John Torpats, Appellant, v. John A. Mccone, Director, Central Intelligence Agency, Appellee, 300 F.2d 914 (D.C. Cir. 1962)

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US Court of Appeals for the District of Columbia Circuit - 300 F.2d 914 (D.C. Cir. 1962) Argued February 21, 1962
Decided March 23, 1962
Petition for Rehearing En Banc Denied En Banc April 11, 1962

Mr. Byron N. Scott, Washington, D. C., with whom Mr. Robert Day Scott, Washington, D. C., was on the brief, for appellant.

Mr. Judah Best, Asst. U. S. Atty., with whom Messrs. David C. Acheson, U. S. Atty., Nathan J. Paulson and Thomas D. Quinn, Jr., Asst. U. S. Attys., were on the brief, for appellee. Mr. Charles T. Duncan, Principal Asst. U. S. Atty., and Arnold T. Aikens, Asst. U. S. Atty., also entered appearances for appellee.

Before PHILLIPS, Senior United States Circuit Judge for the Tenth Circuit,*  and WASHINGTON and BURGER, Circuit Judges.


Appellant sued in the District Court to compel the Central Intelligence Agency to restore him to his former position. He had been employed by C.I.A. from 1949 to 1958. During the course of his employment he progressed from GS-12 to GS-14 and was then demoted to GS-13. At various times preceding the discharge which he now challenges, he was in conflict with superiors. He appeals from summary judgment for the appellee.

On January 30, 1961, appellant received notice from the agency that his employment was

"Terminated pursuant to authority contained in Section 102(c), National Security Act of 1947. This termination does not affect your right to seek or accept employment in any other department or agency of the U. S. Government if you are declared eligible for such employment by the U. S. Civil Service Commission."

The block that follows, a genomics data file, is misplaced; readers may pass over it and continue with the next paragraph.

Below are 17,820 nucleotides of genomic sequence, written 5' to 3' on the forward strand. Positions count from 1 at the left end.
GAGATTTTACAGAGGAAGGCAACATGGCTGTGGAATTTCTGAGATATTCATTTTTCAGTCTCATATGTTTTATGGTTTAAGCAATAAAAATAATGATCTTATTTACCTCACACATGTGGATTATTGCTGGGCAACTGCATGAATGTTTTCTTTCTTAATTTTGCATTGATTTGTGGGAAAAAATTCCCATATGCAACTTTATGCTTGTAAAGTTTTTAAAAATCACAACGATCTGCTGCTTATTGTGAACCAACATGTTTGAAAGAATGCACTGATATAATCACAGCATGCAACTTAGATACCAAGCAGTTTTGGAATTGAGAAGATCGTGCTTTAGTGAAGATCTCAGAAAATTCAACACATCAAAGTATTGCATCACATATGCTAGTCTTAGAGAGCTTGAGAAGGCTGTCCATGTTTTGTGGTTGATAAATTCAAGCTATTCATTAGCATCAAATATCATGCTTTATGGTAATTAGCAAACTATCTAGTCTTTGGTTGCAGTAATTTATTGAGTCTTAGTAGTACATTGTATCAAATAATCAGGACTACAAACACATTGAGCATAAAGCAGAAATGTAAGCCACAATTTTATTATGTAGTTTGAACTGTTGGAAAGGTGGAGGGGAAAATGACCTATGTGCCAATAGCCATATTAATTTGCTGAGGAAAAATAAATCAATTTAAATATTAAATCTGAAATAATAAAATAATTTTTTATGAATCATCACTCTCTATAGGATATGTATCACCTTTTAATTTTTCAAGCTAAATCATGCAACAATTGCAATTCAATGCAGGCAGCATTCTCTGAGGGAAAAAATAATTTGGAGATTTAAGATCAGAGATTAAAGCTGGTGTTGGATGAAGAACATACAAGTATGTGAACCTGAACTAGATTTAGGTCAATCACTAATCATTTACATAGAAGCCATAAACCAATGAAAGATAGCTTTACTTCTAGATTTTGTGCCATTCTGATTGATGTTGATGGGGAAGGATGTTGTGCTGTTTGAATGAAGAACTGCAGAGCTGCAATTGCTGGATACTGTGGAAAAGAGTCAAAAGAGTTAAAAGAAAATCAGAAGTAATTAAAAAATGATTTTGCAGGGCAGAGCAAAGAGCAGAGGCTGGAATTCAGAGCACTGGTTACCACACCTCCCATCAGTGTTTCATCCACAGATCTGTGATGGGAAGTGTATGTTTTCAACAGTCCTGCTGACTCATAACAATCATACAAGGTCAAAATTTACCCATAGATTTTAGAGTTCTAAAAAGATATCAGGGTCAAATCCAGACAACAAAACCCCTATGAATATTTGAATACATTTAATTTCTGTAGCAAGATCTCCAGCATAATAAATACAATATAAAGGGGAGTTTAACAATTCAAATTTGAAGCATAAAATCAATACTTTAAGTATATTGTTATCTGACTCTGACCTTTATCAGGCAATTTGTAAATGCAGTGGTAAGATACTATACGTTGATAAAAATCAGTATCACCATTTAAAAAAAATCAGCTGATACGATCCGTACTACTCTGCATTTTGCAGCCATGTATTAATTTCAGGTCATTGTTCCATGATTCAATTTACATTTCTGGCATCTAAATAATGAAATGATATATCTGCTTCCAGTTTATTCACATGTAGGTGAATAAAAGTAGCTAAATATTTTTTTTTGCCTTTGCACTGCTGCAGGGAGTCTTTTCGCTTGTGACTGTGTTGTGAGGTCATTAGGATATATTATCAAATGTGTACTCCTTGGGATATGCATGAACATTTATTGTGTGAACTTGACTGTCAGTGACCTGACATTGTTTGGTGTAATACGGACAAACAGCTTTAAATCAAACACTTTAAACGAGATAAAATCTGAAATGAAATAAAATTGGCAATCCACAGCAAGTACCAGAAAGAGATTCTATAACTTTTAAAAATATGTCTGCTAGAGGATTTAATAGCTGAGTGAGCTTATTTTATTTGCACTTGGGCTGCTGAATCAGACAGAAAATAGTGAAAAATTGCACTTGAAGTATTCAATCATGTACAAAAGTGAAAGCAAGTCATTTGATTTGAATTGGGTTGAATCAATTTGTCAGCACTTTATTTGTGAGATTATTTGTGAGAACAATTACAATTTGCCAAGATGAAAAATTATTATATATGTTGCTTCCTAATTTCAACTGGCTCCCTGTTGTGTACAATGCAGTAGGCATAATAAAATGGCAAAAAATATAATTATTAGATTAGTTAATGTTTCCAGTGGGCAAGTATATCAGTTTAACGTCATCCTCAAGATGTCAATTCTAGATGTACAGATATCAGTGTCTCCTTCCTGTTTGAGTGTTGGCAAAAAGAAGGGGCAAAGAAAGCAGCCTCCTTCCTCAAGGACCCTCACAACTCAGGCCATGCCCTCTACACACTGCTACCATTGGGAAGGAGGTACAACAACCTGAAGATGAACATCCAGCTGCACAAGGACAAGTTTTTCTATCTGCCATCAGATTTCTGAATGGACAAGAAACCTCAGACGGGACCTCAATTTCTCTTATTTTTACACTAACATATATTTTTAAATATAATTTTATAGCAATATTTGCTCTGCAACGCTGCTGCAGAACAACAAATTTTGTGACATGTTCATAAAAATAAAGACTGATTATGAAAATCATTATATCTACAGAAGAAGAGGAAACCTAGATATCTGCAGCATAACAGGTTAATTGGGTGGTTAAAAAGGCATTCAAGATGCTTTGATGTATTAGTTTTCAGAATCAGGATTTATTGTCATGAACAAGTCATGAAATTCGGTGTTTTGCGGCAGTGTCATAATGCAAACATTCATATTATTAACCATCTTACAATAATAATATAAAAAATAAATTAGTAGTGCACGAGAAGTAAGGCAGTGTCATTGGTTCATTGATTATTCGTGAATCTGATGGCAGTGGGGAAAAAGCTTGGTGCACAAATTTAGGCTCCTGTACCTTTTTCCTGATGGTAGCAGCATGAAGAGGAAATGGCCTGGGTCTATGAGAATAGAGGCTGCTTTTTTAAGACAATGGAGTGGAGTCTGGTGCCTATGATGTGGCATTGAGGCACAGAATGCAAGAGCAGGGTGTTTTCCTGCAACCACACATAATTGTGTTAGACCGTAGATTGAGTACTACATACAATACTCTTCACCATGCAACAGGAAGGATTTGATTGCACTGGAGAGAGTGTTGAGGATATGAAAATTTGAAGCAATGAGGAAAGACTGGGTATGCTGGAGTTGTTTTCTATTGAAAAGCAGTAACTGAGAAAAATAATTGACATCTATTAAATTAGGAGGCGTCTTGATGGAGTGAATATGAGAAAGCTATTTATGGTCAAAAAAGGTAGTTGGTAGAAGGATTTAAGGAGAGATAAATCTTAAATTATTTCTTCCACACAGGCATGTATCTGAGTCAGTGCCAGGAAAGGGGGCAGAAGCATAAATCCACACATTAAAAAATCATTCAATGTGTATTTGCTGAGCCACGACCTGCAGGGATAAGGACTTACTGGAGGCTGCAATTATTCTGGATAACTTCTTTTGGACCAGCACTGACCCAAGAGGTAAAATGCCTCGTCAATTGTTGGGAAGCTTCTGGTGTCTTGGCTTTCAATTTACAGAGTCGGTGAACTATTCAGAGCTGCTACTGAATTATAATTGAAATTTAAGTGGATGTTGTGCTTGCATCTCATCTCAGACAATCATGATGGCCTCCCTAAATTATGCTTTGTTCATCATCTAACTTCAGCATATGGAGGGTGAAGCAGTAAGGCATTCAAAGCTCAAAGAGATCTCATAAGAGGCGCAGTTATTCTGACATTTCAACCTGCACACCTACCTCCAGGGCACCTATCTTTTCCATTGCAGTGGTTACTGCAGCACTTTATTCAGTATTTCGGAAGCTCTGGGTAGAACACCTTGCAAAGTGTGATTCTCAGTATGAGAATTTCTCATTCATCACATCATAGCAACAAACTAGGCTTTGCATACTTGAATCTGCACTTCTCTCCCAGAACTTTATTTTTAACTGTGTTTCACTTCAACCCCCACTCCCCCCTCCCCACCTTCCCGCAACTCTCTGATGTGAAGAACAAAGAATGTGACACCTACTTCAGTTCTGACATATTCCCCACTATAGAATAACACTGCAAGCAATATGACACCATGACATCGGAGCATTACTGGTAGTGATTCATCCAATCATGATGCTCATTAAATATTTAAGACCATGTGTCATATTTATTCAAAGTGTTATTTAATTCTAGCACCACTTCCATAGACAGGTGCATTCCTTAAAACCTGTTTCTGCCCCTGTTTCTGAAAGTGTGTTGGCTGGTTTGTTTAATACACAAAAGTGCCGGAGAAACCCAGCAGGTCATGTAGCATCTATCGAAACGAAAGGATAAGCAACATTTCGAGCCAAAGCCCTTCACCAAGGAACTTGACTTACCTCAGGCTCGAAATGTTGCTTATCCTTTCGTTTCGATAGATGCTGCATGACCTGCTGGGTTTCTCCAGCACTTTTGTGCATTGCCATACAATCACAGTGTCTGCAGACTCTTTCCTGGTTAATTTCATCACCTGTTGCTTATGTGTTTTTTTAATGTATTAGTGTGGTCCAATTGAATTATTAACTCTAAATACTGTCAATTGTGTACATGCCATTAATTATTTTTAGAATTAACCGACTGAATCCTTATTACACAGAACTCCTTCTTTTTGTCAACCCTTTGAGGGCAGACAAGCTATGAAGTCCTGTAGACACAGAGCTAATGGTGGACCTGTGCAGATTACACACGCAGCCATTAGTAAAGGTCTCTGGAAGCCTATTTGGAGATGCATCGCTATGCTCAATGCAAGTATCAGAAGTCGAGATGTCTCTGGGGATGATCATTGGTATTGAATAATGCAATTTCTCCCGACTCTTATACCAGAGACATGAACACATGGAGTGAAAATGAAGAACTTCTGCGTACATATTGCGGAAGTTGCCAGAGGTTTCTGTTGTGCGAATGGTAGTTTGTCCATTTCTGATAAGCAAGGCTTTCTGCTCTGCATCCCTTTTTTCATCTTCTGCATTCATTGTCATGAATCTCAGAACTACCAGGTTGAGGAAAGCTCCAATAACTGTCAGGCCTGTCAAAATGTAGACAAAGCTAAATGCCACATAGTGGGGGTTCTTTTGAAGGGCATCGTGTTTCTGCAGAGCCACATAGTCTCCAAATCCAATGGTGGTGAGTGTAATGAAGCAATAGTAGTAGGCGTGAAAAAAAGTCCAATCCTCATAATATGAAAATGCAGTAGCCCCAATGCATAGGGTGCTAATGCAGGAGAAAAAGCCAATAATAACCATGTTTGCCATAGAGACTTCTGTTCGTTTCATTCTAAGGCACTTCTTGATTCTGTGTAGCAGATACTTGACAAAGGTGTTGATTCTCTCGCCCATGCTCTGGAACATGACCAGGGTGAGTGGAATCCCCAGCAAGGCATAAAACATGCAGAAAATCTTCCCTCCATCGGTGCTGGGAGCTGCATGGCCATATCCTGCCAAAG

The pertinent part of the National Security Act of 1947, 61 Stat. 498, 50 U.S.C. A. § 403(c) (1951) provides:

"(c) Notwithstanding the provisions of section 6 of the Act of August 24, 1912 (37 Stat. 555), or the provisions of any other law, the Director of Central Intelligence may, in his discretion, terminate the employment of any officer or employee of the Agency whenever he shall deem such termination necessary or advisable in the interests of the United States, but such termination shall not affect the right of such officer or employee to seek or accept employment in any other department or agency of the Government if declared eligible for such employment by the United States Civil Service Commission."

This statute vests in the Director of the C.I.A. a broad discretion to terminate employees in the interest of the United States but it is to be distinguished from a so-called "security" discharge such as was involved in Service v. Dulles, 354 U.S. 363, 77 S. Ct. 1152, 1 L. Ed. 2d 1403 (1957), and related cases.

Regulation 20-700 promulgated by the C.I.A. calls for an impartial review by the Director of all pertinent information upon which he relies in terminating, whether favorable or unfavorable, to "the extent that is consistent with the interests of the U.S." C.I.A. Reg. 20-700 § 4. It also provides that the Director "may appoint an Employment Review Board to advise him concerning any particular case." Id. § 7.

The record contains the sworn statement of the Director that prior to taking action adverse to appellant he "thoroughly reviewed the case," consulted with senior officials before concluding to terminate appellant as "unsuitable for continued employment * * * and deemed it necessary in the interests of the United States to terminate his employment." The appellant was also given the opportunity, not required by any regulation, to interview high Agency officials as well as the Director regarding his employment difficulties. The record is clear that no Employment Review Board was ever appointed under the Regulation and appellant's complaints respecting such a Board are without merit.

As we have noted this is not a termination for security reasons but for lack of suitability for the positions and grades available. There is no bar of any kind to employment by other agencies of government. We hold that the Director acted within the authority conferred upon him by Congress and in accordance with his own regulations.



Sitting by designation pursuant to Sec. 294(d), Title 28 U.S.Code